Decision Matrix

Austere surgical environments and acute care surgery conditions are diverse and strict rules to cover every conceivable diagnosis would be inappropriate to a surgeon and commander. In all cases, the final clinical decision should rely on the surgeon at the forward location to act in the best interest of the patient. In real-world situations, the difference between emergent and nonemergent conditions can be clinically ambiguous when a host of additional factors are considered.

A graphical representation of considerations is presented above and discussed along with additional factors below.

Figure 1. Decision Matrix

Decision Matrix

  1. Non-coalition patients: Patients may include local nationals, partner nation forces, contractors, foreign citizens, etc. Theater medical rules of eligibility (ROE) will dictate what care may be rendered, what transport resources will be available for use, and where these patients are to be transported for follow-on care. The principles of care should be equivalent to those provided to US/Coalition/enemy combatant patients, although operative decisions must be made in the context of the system of care in which that patient will be managed. Understanding of the medical ROEs and knowledge of the capabilities of the relevant systems of care are paramount.
  2. Diagnostic capability: When conditions permit, the same preoperative, intraoperative, and postoperative standards of care should be provided to patients in a deployed location as in the United States. If a patient is non-emergent, reasonable attempts should be made to obtain appropriate diagnostic tests prior to surgical intervention, even if that requires transport to a higher role of care.
  3. Operative team and supplies: Austere conditions are potentially not sterile and operative personnel may lack the subspecialty expertise for certain procedures or may be lacking the most appropriate supplies or equipment needed. When conditions permit, procedures performed should be within the scope of practice of the deployed surgeon or should be done in close consultation with the appropriate subspecialist. In addition, specimens should be handled appropriately. Incidental neoplasms, while uncommon, do occur. Resected tissue should be evaluated by a pathologist and should be preserved appropriately for evaluation.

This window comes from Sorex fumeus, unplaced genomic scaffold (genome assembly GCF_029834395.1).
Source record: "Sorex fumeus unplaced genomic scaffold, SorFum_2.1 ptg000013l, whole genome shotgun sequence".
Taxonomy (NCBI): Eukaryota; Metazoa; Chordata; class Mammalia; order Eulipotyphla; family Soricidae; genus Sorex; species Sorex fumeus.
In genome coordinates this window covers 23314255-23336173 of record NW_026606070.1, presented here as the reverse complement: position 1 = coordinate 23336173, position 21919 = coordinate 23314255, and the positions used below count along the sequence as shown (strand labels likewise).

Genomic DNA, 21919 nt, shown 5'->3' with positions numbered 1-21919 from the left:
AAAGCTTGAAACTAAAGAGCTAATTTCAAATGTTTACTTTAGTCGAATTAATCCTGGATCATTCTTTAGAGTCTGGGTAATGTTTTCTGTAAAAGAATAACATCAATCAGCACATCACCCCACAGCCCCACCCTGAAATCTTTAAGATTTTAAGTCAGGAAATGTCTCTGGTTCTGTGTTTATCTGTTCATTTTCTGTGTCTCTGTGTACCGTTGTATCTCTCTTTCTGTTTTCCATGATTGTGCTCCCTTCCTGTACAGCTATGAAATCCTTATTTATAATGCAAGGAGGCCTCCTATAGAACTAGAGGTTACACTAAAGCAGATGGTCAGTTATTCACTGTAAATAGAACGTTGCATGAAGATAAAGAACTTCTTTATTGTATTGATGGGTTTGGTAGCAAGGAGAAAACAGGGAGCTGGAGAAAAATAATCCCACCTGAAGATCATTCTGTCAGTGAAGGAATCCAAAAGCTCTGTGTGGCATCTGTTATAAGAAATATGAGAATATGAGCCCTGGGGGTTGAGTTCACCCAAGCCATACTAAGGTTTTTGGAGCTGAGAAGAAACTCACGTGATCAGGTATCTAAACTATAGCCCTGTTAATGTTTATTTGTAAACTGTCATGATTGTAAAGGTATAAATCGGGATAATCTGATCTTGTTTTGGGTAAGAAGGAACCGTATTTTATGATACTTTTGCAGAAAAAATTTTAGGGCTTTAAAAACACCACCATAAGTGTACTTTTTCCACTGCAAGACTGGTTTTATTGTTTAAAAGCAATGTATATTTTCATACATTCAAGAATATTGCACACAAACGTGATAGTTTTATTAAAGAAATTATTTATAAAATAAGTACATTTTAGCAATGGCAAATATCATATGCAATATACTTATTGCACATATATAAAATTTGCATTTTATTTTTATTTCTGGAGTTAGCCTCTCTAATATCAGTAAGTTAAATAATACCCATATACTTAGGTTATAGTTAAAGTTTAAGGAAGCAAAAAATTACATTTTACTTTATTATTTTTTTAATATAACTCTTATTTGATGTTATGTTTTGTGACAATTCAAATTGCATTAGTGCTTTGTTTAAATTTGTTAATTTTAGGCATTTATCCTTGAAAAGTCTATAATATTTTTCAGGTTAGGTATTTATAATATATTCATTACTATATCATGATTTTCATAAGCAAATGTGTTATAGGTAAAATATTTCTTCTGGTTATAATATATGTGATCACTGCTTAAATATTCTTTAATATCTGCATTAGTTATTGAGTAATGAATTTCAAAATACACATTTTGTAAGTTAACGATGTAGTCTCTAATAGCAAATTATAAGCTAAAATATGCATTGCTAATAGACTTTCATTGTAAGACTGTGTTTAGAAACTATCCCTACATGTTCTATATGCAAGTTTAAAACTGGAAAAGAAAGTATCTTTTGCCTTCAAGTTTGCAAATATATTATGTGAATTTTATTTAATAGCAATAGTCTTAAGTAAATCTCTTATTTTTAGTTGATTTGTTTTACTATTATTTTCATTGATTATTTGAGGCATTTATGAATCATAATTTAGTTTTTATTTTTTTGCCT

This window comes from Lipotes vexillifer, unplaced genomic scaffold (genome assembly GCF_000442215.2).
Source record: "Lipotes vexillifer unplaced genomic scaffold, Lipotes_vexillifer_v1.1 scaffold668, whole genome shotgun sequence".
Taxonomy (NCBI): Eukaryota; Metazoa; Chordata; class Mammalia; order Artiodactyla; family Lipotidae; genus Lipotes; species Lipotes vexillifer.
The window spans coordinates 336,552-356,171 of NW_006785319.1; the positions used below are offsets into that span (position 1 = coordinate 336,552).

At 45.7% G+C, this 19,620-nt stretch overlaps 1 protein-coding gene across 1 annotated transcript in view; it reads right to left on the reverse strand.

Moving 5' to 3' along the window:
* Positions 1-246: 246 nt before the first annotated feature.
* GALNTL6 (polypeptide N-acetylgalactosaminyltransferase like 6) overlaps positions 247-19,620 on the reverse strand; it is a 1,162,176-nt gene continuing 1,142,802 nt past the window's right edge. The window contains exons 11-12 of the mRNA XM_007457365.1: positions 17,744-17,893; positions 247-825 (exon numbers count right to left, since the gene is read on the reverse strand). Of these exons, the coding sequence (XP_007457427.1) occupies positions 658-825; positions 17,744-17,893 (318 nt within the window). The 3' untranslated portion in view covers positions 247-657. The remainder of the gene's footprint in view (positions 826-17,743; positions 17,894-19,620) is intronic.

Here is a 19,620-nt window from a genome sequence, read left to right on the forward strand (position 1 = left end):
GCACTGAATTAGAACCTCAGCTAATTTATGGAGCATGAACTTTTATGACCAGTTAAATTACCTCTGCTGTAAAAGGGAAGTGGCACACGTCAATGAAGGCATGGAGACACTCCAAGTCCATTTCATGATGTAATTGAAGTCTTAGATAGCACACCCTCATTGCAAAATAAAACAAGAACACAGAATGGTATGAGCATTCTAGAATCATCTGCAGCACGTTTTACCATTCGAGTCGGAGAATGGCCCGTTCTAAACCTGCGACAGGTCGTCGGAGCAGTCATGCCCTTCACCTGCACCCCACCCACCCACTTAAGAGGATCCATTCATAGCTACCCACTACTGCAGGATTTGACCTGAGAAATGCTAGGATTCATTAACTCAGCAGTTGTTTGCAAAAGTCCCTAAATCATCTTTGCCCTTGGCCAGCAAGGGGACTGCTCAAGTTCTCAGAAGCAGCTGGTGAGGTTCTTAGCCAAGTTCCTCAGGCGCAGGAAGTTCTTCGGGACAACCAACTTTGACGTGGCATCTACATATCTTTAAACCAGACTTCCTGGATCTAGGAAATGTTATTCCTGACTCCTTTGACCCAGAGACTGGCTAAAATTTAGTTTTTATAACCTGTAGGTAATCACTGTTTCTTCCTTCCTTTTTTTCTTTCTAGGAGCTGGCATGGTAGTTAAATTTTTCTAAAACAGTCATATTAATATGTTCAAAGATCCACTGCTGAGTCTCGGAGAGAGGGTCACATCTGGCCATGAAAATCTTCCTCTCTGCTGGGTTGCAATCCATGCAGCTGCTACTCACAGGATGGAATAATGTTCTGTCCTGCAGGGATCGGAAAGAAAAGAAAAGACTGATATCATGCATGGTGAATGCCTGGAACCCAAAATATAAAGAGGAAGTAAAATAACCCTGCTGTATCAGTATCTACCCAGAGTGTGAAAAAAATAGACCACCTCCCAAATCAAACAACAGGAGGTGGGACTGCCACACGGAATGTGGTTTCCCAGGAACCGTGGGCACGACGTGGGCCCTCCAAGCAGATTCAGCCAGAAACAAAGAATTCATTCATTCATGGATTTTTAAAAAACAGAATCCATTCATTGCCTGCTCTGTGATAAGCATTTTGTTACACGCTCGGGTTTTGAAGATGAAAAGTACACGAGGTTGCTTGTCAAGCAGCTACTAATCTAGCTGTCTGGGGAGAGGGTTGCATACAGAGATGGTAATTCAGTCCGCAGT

4. Holding capacity: If an operation is performed, the patient will have to be cared for postoperatively until transport or discharge is possible. If holding capacity is limited, a plan for transfer or discharge should be in place prior to the arrival of trauma patients.
  5. Mission readiness: Non-emergent operations should not compromise the primary mission of the deployed team or the team’s readiness to receive trauma patients.
  6. Transport/receiving capability: If considering transport of the patient, the capability of transport vehicles and personnel may vary as well as the capabilities of receiving facilities. Knowledge of these capabilities and transport times are critical to making safe decisions. To the extent possible, communication with the transport team and the receiving provider should be made for patient safety and continuity of care.
  7. Minor Procedures: If a procedure can be done in a clinic room, it can likely be done in an austere setting (i.e. thrombosed hemorrhoids, simple incision and drainage). Elective procedures should not be performed in the deployed setting. Elective minor procedures such as routine skin or soft tissue biopsies should not be done at a Role 3 unless in-house pathology is available as specimens can become lost or dry out while in transit for pathologic evaluation.